Lithium-sulphur batteries are regarded as one of the most promising candidates for the next generation of energy storage devices.
They have a theoretical gravimetric energy density that is five times higher than that of the best lithium-ion batteries currently available.
And they even work at sub-zero temperatures of down to -50 C. In addition, sulphur is inexpensive and environmentally friendly.
However, their capacity so far has fallen sharply with every charge-discharge cycle, so that such batteries are not yet long-lasting.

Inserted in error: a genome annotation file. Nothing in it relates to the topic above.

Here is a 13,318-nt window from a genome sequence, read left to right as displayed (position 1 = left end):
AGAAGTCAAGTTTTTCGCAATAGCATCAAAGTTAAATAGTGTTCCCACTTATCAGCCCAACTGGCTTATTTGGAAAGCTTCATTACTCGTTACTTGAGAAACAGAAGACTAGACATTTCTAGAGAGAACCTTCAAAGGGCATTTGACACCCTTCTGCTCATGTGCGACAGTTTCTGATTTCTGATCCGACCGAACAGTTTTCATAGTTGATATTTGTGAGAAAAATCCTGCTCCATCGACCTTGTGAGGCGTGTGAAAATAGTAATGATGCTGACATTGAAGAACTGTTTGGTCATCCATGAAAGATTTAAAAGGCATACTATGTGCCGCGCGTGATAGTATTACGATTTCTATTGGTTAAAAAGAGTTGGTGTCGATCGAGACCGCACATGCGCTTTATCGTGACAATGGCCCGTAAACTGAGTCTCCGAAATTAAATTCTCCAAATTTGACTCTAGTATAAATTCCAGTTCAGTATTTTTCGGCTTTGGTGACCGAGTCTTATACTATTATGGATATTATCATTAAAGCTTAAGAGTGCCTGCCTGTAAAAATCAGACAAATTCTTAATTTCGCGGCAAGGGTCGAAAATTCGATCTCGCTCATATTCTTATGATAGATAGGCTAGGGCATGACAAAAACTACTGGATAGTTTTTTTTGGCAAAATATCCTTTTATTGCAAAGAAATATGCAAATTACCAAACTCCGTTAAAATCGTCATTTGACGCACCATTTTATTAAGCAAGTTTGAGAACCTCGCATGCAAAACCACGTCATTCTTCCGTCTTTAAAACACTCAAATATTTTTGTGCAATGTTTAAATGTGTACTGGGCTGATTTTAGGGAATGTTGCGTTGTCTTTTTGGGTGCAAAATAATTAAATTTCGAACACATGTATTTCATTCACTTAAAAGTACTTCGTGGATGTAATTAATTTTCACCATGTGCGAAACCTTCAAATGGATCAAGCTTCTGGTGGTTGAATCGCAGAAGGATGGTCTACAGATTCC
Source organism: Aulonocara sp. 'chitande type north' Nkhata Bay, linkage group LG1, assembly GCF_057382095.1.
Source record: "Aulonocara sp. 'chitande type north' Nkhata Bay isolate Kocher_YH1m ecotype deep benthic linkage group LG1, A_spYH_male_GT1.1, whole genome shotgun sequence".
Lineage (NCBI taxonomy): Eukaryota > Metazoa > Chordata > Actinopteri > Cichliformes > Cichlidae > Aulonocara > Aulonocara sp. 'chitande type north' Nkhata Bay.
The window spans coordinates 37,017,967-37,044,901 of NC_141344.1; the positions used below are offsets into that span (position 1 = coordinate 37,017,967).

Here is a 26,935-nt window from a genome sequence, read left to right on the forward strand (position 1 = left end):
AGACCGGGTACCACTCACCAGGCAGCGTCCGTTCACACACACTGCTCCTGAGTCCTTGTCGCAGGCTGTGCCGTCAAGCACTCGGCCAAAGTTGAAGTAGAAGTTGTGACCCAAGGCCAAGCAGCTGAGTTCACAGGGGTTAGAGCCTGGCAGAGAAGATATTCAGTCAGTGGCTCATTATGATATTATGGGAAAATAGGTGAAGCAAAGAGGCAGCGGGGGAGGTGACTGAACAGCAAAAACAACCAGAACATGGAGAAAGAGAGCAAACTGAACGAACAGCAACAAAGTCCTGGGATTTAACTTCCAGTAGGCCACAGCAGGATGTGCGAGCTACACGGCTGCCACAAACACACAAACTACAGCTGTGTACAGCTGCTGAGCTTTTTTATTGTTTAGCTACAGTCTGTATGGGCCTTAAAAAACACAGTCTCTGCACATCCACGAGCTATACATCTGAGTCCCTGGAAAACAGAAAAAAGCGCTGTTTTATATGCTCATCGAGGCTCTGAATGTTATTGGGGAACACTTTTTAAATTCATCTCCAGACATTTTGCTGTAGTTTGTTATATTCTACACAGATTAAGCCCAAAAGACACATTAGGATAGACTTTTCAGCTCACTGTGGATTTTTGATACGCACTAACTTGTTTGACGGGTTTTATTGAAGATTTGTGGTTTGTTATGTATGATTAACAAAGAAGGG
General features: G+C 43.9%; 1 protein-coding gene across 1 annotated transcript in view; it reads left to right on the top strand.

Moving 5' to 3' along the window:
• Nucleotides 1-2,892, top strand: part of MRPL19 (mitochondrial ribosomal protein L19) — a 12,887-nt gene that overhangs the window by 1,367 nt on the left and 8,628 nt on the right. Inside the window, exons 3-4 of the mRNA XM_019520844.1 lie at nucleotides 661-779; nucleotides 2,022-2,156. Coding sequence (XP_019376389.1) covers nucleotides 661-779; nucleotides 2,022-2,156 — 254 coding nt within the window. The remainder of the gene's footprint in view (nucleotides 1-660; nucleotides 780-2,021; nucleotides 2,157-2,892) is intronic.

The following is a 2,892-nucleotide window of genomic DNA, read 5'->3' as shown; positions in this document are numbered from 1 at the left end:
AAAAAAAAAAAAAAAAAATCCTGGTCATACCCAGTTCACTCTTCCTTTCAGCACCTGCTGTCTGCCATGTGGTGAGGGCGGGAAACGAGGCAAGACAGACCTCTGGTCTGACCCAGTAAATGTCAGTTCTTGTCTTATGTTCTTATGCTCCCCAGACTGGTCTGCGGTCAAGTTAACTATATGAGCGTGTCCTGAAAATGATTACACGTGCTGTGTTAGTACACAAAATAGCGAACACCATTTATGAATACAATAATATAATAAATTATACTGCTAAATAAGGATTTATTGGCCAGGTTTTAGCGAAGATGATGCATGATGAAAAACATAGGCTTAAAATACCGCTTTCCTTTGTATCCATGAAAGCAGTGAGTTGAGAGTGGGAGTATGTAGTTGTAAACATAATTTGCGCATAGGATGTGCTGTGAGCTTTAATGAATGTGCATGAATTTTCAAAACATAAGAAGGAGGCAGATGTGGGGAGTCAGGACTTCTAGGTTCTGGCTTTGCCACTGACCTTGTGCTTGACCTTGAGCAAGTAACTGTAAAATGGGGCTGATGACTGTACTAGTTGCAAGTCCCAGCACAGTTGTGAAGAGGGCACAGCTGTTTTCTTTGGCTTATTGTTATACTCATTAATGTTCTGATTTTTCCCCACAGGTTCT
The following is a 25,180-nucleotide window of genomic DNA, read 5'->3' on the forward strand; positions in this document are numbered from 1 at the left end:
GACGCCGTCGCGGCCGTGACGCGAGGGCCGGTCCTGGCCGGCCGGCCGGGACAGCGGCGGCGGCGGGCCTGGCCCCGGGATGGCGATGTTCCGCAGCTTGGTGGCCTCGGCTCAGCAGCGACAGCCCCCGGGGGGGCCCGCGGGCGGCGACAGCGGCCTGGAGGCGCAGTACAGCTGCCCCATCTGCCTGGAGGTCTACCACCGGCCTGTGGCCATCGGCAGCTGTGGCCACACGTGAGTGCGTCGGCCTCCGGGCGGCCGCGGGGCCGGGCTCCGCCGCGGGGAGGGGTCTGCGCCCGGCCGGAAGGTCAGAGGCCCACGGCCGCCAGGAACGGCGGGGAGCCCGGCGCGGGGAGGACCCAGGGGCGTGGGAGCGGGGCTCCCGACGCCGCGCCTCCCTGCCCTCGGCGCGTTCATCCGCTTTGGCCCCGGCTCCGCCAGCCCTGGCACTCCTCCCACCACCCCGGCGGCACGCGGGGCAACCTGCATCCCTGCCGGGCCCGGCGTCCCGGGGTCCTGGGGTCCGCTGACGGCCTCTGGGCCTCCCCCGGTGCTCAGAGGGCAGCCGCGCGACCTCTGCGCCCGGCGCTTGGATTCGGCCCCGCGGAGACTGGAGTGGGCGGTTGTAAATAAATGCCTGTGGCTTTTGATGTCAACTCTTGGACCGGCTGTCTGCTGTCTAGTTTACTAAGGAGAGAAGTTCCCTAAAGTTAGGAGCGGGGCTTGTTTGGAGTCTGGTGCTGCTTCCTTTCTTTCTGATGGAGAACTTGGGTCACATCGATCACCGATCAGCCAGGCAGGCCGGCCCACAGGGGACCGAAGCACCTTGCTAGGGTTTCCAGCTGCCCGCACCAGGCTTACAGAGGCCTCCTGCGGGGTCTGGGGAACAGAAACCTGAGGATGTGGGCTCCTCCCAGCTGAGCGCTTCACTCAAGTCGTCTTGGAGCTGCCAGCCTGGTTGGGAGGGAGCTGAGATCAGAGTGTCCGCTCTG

The loss of capacity is caused by complicated reaction processes at the electrodes inside the battery cell.
It is therefore particularly important to understand exactly how the charge (sulphur) and discharge (lithium sulphide) products precipitate and dissolve.